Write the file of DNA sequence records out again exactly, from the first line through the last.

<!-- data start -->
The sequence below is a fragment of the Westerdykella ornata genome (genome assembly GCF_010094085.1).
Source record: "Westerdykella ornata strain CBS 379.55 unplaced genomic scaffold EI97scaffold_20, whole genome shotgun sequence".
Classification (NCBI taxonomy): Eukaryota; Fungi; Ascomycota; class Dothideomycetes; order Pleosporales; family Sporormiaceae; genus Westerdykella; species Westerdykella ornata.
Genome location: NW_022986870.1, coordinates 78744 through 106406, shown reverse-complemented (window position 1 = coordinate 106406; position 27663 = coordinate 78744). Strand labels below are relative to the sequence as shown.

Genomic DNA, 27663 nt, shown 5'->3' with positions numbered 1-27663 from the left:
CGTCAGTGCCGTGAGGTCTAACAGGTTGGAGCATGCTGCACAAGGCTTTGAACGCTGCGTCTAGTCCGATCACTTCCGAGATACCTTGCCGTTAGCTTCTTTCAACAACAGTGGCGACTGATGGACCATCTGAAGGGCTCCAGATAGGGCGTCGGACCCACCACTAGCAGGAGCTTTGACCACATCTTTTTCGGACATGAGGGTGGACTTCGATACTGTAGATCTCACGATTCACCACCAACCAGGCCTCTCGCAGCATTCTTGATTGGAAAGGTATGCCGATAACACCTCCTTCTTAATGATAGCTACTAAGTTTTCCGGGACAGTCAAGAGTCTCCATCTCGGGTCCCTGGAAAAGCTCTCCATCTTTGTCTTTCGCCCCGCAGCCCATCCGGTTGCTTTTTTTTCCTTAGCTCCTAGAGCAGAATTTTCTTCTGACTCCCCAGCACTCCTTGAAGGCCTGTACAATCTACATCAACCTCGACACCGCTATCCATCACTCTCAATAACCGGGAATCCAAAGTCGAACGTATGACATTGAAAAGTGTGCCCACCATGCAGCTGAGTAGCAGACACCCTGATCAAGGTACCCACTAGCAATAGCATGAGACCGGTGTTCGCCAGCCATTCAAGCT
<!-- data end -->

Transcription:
The sequence below is a fragment of the Westerdykella ornata genome (genome assembly GCF_010094085.1).
Source record: "Westerdykella ornata strain CBS 379.55 unplaced genomic scaffold EI97scaffold_20, whole genome shotgun sequence".
Classification (NCBI taxonomy): Eukaryota; Fungi; Ascomycota; class Dothideomycetes; order Pleosporales; family Sporormiaceae; genus Westerdykella; species Westerdykella ornata.
Genome location: NW_022986870.1, coordinates 78744 through 106406, shown reverse-complemented (window position 1 = coordinate 106406; position 27663 = coordinate 78744). Strand labels below are relative to the sequence as shown.

Genomic DNA, 27663 nt, shown 5'->3' with positions numbered 1-27663 from the left:
CGTCAGTGCCGTGAGGTCTAACAGGTTGGAGCATGCTGCACAAGGCTTTGAACGCTGCGTCTAGTCCGATCACTTCCGAGATACCTTGCCGTTAGCTTCTTTCAACAACAGTGGCGACTGATGGACCATCTGAAGGGCTCCAGATAGGGCGTCGGACCCACCACTAGCAGGAGCTTTGACCACATCTTTTTCGGACATGAGGGTGGACTTCGATACTGTAGATCTCACGATTCACCACCAACCAGGCCTCTCGCAGCATTCTTGATTGGAAAGGTATGCCGATAACACCTCCTTCTTAATGATAGCTACTAAGTTTTCCGGGACAGTCAAGAGTCTCCATCTCGGGTCCCTGGAAAAGCTCTCCATCTTTGTCTTTCGCCCCGCAGCCCATCCGGTTGCTTTTTTTTCCTTAGCTCCTAGAGCAGAATTTTCTTCTGACTCCCCAGCACTCCTTGAAGGCCTGTACAATCTACATCAACCTCGACACCGCTATCCATCACTCTCAATAACCGGGAATCCAAAGTCGAACGTATGACATTGAAAAGTGTGCCCACCATGCAGCTGAGTAGCAGACACCCTGATCAAGGTACCCACTAGCAATAGCATGAGACCGGTGTTCGCCAGCCATTCAAGCT